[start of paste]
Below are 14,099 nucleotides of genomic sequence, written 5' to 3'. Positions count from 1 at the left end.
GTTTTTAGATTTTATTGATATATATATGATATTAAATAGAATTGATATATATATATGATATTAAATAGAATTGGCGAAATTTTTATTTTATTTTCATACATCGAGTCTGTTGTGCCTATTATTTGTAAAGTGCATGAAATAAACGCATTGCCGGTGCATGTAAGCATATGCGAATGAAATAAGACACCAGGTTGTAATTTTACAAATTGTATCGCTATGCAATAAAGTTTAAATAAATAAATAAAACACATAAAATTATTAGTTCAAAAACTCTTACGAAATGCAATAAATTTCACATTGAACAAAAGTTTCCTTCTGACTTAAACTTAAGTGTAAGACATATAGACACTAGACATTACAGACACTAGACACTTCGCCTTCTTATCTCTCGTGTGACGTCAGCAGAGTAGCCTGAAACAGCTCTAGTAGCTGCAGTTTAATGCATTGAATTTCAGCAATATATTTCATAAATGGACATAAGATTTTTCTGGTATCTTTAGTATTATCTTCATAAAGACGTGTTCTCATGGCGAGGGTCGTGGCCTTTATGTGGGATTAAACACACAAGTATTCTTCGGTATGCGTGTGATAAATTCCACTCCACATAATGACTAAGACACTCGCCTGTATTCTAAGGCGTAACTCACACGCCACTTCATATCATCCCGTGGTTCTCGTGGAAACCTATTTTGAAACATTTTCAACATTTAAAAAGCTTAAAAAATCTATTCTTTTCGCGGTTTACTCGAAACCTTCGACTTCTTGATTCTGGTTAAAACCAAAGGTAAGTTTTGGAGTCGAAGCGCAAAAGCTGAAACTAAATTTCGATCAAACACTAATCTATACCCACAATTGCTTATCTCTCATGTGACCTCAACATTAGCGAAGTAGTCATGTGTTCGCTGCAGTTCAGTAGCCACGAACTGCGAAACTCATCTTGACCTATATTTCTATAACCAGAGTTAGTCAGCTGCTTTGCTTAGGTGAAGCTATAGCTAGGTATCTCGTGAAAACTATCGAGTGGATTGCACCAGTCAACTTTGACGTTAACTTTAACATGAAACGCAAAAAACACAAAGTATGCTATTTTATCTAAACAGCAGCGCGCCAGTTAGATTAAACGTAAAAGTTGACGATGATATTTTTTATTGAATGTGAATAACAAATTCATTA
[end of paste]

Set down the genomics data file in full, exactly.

Below are 14,099 nucleotides of genomic sequence, written 5' to 3'. Positions count from 1 at the left end.
GTTTTTAGATTTTATTGATATATATATGATATTAAATAGAATTGATATATATATATGATATTAAATAGAATTGGCGAAATTTTTATTTTATTTTCATACATCGAGTCTGTTGTGCCTATTATTTGTAAAGTGCATGAAATAAACGCATTGCCGGTGCATGTAAGCATATGCGAATGAAATAAGACACCAGGTTGTAATTTTACAAATTGTATCGCTATGCAATAAAGTTTAAATAAATAAATAAAACACATAAAATTATTAGTTCAAAAACTCTTACGAAATGCAATAAATTTCACATTGAACAAAAGTTTCCTTCTGACTTAAACTTAAGTGTAAGACATATAGACACTAGACATTACAGACACTAGACACTTCGCCTTCTTATCTCTCGTGTGACGTCAGCAGAGTAGCCTGAAACAGCTCTAGTAGCTGCAGTTTAATGCATTGAATTTCAGCAATATATTTCATAAATGGACATAAGATTTTTCTGGTATCTTTAGTATTATCTTCATAAAGACGTGTTCTCATGGCGAGGGTCGTGGCCTTTATGTGGGATTAAACACACAAGTATTCTTCGGTATGCGTGTGATAAATTCCACTCCACATAATGACTAAGACACTCGCCTGTATTCTAAGGCGTAACTCACACGCCACTTCATATCATCCCGTGGTTCTCGTGGAAACCTATTTTGAAACATTTTCAACATTTAAAAAGCTTAAAAAATCTATTCTTTTCGCGGTTTACTCGAAACCTTCGACTTCTTGATTCTGGTTAAAACCAAAGGTAAGTTTTGGAGTCGAAGCGCAAAAGCTGAAACTAAATTTCGATCAAACACTAATCTATACCCACAATTGCTTATCTCTCATGTGACCTCAACATTAGCGAAGTAGTCATGTGTTCGCTGCAGTTCAGTAGCCACGAACTGCGAAACTCATCTTGACCTATATTTCTATAACCAGAGTTAGTCAGCTGCTTTGCTTAGGTGAAGCTATAGCTAGGTATCTCGTGAAAACTATCGAGTGGATTGCACCAGTCAACTTTGACGTTAACTTTAACATGAAACGCAAAAAACACAAAGTATGCTATTTTATCTAAACAGCAGCGCGCCAGTTAGATTAAACGTAAAAGTTGACGATGATATTTTTTATTGAATGTGAATAACAAATTCATTA